We are only beginning to get to know Max by the end of the first season. Where do you want to take the character from here?
There’s a backstory to why Max gives his monologue [at the support group], which might come later, but what do I know? So Max gets to be a slow burn and have a long arc, which is what every actor wants! As for the story, I just want what I want for all trans roles: complexity and surprise. That sounds like a soap opera to me…
How true to life is your character Max? What do you have in common?
Max has a very different trajectory. He’s a regular on a soap and has a much deeper connection to his show than I did. I was a recurring guest [on The Bold and the Beautiful], and although 16 episodes is a lot, it’s not quite at the same level that all of the characters in Studio City (or Hearts on Fire) are living. So Max has different worries and stressors. He’s looking at a different scope of visibility. But like me, Max feels a responsibility to be visible and to be a helpful voice as the world transitions to accepting trans people in everyday life.
Speaking of Hearts on Fire, I love that your soap within a soap is such a loving pastiche of the genre. Is it as much fun as it looks to do the show within the show?
When I got to play Max playing a doctor delivering a diagnosis, I was in heaven. I did my best to walk the line between the seriousness of the scene and the full-on camp of the situation. I think “buried mirth” is a good description. Maybe you noticed.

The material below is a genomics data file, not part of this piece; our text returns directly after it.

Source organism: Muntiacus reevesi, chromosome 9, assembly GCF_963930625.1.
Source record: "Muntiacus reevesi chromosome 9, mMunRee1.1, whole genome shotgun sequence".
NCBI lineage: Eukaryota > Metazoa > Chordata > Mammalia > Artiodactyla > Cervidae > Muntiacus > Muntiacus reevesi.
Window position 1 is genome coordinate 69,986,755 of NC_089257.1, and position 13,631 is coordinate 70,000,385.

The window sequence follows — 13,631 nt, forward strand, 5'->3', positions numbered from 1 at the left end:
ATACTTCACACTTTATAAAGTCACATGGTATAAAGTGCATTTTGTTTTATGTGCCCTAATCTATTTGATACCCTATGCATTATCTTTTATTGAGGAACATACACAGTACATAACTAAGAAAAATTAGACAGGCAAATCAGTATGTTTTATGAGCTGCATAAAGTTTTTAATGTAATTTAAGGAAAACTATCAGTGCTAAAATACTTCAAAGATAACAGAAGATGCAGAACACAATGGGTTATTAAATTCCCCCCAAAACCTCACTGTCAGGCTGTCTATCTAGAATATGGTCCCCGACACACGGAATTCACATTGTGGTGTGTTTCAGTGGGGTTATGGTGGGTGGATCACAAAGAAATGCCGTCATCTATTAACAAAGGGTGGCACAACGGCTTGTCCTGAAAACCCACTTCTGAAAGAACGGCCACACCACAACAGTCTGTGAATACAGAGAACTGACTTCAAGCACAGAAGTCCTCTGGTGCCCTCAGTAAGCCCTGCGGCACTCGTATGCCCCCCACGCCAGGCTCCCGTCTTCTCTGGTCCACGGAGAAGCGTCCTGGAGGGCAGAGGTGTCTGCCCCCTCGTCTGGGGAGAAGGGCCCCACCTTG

It’s clear you’re having a blast. One question I’ve always wanted to ask a soap star: How reliable is the Nathan Fillion school of soap acting? Any tricks you’ve used?
Can we just take stock, for a moment, of how many of our most beloved actors worked on soaps? I learned how to memorize lines in minutes on The Bold and the Beautiful. Also how to hide scripts so they’re close at hand but out of sight. Those sets were always stuffed with pages in every cranny!
Did you ever see soap acting in your future?
You know, I never expected to be a soap actor. When I got the role on B&B, I think I had some of the prevailing biases: People think soaps don’t have the same quality as primetime shows, for instance. But we don’t think about the fact that soaps have so many storylines, five days a week! How those actors and crews film upwards of 40 pages per day! You have to respect that.
I remember how important soaps were to me growing up. I watched them religiously with my grandmothers. Remembering how much those stories mattered to us, how invested we got in the characters, I realized that people might feel that way about me and the story I’m a part of. If we’d encountered the trans storyline or the #MeToo storyline on Studio City, my grandmothers and I would have had so much to say to each other that we never could back then.
Primetime stories can be so elevated or particular that you feel the separation from your own life in a way soap fans never do. So I have a real respect for soaps, I’m proud to be a part of that world, and telling this story feels—unexpectedly—like exactly where I’m supposed to be.